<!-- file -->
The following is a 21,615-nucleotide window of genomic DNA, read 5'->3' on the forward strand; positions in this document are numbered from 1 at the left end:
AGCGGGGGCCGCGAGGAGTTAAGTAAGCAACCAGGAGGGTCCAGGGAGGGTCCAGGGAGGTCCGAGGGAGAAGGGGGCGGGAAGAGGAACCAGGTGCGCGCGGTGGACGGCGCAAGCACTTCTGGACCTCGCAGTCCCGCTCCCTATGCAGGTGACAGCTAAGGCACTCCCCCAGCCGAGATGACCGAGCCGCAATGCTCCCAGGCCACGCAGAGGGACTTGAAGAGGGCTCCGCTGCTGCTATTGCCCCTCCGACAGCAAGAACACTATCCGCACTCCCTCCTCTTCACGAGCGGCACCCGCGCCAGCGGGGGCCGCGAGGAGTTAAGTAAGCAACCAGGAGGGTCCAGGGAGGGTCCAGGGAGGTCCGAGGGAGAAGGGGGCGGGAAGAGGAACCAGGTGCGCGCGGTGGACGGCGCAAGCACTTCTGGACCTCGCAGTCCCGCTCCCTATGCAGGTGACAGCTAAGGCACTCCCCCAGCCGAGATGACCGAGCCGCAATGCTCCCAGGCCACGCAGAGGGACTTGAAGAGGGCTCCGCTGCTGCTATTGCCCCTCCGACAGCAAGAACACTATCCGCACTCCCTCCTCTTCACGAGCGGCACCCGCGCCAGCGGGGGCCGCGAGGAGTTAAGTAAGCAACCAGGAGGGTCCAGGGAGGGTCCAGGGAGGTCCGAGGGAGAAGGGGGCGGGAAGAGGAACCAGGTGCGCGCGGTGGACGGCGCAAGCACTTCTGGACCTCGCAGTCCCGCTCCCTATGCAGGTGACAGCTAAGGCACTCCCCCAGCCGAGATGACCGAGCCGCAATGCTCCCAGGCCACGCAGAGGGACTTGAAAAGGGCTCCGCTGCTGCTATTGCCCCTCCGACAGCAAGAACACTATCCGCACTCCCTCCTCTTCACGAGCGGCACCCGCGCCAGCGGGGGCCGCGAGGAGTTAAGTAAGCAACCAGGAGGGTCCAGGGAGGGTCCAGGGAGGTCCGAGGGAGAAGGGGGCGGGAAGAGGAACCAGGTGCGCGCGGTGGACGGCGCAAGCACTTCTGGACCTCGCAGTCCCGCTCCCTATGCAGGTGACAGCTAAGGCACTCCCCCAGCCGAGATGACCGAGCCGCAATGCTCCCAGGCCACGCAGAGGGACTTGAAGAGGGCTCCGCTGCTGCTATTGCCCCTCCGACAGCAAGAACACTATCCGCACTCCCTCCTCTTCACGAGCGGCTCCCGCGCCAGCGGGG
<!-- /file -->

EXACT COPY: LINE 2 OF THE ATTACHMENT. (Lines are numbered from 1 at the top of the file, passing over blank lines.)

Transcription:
AGCGGGGGCCGCGAGGAGTTAAGTAAGCAACCAGGAGGGTCCAGGGAGGGTCCAGGGAGGTCCGAGGGAGAAGGGGGCGGGAAGAGGAACCAGGTGCGCGCGGTGGACGGCGCAAGCACTTCTGGACCTCGCAGTCCCGCTCCCTATGCAGGTGACAGCTAAGGCACTCCCCCAGCCGAGATGACCGAGCCGCAATGCTCCCAGGCCACGCAGAGGGACTTGAAGAGGGCTCCGCTGCTGCTATTGCCCCTCCGACAGCAAGAACACTATCCGCACTCCCTCCTCTTCACGAGCGGCACCCGCGCCAGCGGGGGCCGCGAGGAGTTAAGTAAGCAACCAGGAGGGTCCAGGGAGGGTCCAGGGAGGTCCGAGGGAGAAGGGGGCGGGAAGAGGAACCAGGTGCGCGCGGTGGACGGCGCAAGCACTTCTGGACCTCGCAGTCCCGCTCCCTATGCAGGTGACAGCTAAGGCACTCCCCCAGCCGAGATGACCGAGCCGCAATGCTCCCAGGCCACGCAGAGGGACTTGAAGAGGGCTCCGCTGCTGCTATTGCCCCTCCGACAGCAAGAACACTATCCGCACTCCCTCCTCTTCACGAGCGGCACCCGCGCCAGCGGGGGCCGCGAGGAGTTAAGTAAGCAACCAGGAGGGTCCAGGGAGGGTCCAGGGAGGTCCGAGGGAGAAGGGGGCGGGAAGAGGAACCAGGTGCGCGCGGTGGACGGCGCAAGCACTTCTGGACCTCGCAGTCCCGCTCCCTATGCAGGTGACAGCTAAGGCACTCCCCCAGCCGAGATGACCGAGCCGCAATGCTCCCAGGCCACGCAGAGGGACTTGAAAAGGGCTCCGCTGCTGCTATTGCCCCTCCGACAGCAAGAACACTATCCGCACTCCCTCCTCTTCACGAGCGGCACCCGCGCCAGCGGGGGCCGCGAGGAGTTAAGTAAGCAACCAGGAGGGTCCAGGGAGGGTCCAGGGAGGTCCGAGGGAGAAGGGGGCGGGAAGAGGAACCAGGTGCGCGCGGTGGACGGCGCAAGCACTTCTGGACCTCGCAGTCCCGCTCCCTATGCAGGTGACAGCTAAGGCACTCCCCCAGCCGAGATGACCGAGCCGCAATGCTCCCAGGCCACGCAGAGGGACTTGAAGAGGGCTCCGCTGCTGCTATTGCCCCTCCGACAGCAAGAACACTATCCGCACTCCCTCCTCTTCACGAGCGGCTCCCGCGCCAGCGGGG